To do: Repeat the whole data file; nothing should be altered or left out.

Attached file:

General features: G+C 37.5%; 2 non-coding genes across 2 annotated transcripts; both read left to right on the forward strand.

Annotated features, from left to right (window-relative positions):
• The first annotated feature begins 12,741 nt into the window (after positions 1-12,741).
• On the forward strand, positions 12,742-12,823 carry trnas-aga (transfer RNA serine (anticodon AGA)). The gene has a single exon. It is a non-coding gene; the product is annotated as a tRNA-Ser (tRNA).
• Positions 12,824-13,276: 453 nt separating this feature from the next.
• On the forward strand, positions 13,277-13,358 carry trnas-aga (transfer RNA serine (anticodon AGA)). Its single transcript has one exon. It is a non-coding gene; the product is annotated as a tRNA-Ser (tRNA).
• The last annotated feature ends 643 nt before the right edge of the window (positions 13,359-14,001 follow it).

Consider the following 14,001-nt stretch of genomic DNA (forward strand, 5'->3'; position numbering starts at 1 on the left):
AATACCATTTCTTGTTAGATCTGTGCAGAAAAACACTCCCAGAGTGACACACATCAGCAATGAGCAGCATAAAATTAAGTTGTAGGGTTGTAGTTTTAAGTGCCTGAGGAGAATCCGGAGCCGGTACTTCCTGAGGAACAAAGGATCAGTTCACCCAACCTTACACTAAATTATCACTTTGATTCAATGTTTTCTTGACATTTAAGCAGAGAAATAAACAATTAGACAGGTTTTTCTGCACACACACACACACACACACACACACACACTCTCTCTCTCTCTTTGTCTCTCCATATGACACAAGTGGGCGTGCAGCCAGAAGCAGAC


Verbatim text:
General features: G+C 37.5%; 2 non-coding genes across 2 annotated transcripts; both read left to right on the forward strand.

Annotated features, from left to right (window-relative positions):
• The first annotated feature begins 12,741 nt into the window (after positions 1-12,741).
• On the forward strand, positions 12,742-12,823 carry trnas-aga (transfer RNA serine (anticodon AGA)). The gene has a single exon. It is a non-coding gene; the product is annotated as a tRNA-Ser (tRNA).
• Positions 12,824-13,276: 453 nt separating this feature from the next.
• On the forward strand, positions 13,277-13,358 carry trnas-aga (transfer RNA serine (anticodon AGA)). Its single transcript has one exon. It is a non-coding gene; the product is annotated as a tRNA-Ser (tRNA).
• The last annotated feature ends 643 nt before the right edge of the window (positions 13,359-14,001 follow it).

Consider the following 14,001-nt stretch of genomic DNA (forward strand, 5'->3'; position numbering starts at 1 on the left):
AATACCATTTCTTGTTAGATCTGTGCAGAAAAACACTCCCAGAGTGACACACATCAGCAATGAGCAGCATAAAATTAAGTTGTAGGGTTGTAGTTTTAAGTGCCTGAGGAGAATCCGGAGCCGGTACTTCCTGAGGAACAAAGGATCAGTTCACCCAACCTTACACTAAATTATCACTTTGATTCAATGTTTTCTTGACATTTAAGCAGAGAAATAAACAATTAGACAGGTTTTTCTGCACACACACACACACACACACACACACACACTCTCTCTCTCTCTTTGTCTCTCCATATGACACAAGTGGGCGTGCAGCCAGAAGCAGAC